There was a minor change to the wording of the statutory declaration. Applicants no longer need to declare that they intend “to live as” their nominated sex. This does not alter the effect of the statutory declaration, as applicants still need to declare that they “identify as” a person of their nominated sex.

Has the need for additional requirements for multiple applications changed?

The additional requirements now apply equally to all subsequent applications, including where a person is reverting to their sex at birth.

Previously, applications to revert to sex at birth were exempt from the requirements. This was changed to mitigate against people being pressured into de-transitioning and to not imply that being cisgender is the ideal.

What changes have been made regarding the listing of previous names on birth certificates?

Where a person changes their name after amending the sex on their birth certificate, then their previous names must appear on the document. Two exceptions to this rule have been added.

People who amend their sex as a child or young person will be able to change their name once afterwards without their previous names appearing. This will prevent young people being outed where their guardian did not consent to them changing their name to align with gender and they had to wait until they were 18 to do so.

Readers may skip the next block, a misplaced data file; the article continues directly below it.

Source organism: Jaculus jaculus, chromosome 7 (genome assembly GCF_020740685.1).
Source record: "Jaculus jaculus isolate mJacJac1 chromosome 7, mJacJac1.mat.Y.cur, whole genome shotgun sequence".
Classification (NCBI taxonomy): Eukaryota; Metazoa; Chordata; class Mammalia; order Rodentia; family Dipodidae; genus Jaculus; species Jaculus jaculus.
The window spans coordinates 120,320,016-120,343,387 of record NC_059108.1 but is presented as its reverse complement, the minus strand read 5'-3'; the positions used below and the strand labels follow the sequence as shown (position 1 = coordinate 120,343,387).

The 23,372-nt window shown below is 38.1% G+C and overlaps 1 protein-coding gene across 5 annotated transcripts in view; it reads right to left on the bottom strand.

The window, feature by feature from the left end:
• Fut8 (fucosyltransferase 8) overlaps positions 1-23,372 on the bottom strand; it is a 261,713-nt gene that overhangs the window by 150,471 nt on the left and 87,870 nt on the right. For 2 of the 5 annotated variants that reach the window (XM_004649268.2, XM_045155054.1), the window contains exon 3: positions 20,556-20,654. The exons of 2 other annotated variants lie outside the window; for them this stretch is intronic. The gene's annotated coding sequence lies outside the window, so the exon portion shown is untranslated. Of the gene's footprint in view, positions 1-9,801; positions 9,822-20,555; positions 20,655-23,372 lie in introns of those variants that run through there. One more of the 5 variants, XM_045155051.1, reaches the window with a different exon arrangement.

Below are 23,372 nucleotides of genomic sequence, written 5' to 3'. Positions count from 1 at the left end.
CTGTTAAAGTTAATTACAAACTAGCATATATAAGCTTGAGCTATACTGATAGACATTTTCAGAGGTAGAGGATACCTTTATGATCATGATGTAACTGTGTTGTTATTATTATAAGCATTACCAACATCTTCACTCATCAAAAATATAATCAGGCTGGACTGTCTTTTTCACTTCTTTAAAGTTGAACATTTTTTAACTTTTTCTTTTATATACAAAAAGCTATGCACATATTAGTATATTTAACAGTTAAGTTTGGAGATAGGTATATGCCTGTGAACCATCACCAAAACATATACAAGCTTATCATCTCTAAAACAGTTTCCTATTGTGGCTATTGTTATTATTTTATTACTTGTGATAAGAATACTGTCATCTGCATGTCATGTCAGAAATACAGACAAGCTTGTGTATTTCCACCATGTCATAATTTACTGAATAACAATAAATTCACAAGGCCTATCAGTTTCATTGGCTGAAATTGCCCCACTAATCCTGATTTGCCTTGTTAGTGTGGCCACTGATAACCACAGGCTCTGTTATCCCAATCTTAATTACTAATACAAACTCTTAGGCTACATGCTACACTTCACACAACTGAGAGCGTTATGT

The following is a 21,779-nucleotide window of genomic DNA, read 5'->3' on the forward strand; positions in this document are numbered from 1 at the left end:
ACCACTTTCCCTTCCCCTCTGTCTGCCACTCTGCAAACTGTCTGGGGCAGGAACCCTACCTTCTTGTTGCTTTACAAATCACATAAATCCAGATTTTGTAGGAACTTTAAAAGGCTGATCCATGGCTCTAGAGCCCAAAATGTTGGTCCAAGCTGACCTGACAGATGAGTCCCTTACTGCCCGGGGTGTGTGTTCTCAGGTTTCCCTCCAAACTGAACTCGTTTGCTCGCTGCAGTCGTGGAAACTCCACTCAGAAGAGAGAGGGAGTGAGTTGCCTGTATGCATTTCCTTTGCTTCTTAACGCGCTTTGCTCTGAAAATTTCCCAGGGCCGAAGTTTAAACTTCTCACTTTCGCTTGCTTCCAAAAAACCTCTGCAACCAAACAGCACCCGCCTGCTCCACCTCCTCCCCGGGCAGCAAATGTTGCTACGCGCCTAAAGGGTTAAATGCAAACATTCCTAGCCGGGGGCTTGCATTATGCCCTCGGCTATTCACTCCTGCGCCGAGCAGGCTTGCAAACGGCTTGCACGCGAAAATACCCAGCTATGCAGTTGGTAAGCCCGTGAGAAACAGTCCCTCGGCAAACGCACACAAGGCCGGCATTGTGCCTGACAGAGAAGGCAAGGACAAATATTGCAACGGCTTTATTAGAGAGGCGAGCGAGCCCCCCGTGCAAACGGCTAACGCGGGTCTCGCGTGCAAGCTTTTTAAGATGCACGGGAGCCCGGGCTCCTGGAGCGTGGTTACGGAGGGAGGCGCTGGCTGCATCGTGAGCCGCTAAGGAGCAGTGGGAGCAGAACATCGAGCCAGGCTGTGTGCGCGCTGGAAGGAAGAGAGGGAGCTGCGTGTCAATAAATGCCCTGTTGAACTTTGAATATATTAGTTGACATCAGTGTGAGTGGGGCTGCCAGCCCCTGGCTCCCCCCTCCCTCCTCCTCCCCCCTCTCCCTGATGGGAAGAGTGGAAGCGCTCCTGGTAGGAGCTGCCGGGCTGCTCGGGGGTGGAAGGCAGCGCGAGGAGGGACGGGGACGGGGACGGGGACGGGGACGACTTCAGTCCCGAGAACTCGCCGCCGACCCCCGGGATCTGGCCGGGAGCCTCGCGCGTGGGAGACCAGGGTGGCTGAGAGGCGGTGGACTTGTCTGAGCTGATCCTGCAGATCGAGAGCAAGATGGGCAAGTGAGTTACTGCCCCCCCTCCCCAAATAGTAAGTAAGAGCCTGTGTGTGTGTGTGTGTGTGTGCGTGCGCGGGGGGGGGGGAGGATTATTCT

People who amended their sex under the Family Court process can change their name once afterwards and not have their previous name show on their birth certificate. This is to be consistent with the name change rules under the Births, Deaths, Marriages, and Relationships Registration Act 1995.

Do the changes clarify how birth certificates can be used as evidence?

The changes clarify that individuals and organisations can consider information on a birth certificate and/or any other relevant information when determining a person’s sex or gender.

As birth certificates are not evidence of a person’s identity, it is not appropriate that they provide definitive evidence of a person’s sex or gender in all contexts.

Why is the commencement period so long?

It is to provide time to develop and consult on the regulations that underpin the self-identification process and to make IT system changes. Should this work be completed early, the self-identification process could start sooner.

Questions about the implications of self-identification for service providers

 What does the new law say about how service providers should consider birth certificates as evidence of sex or gender?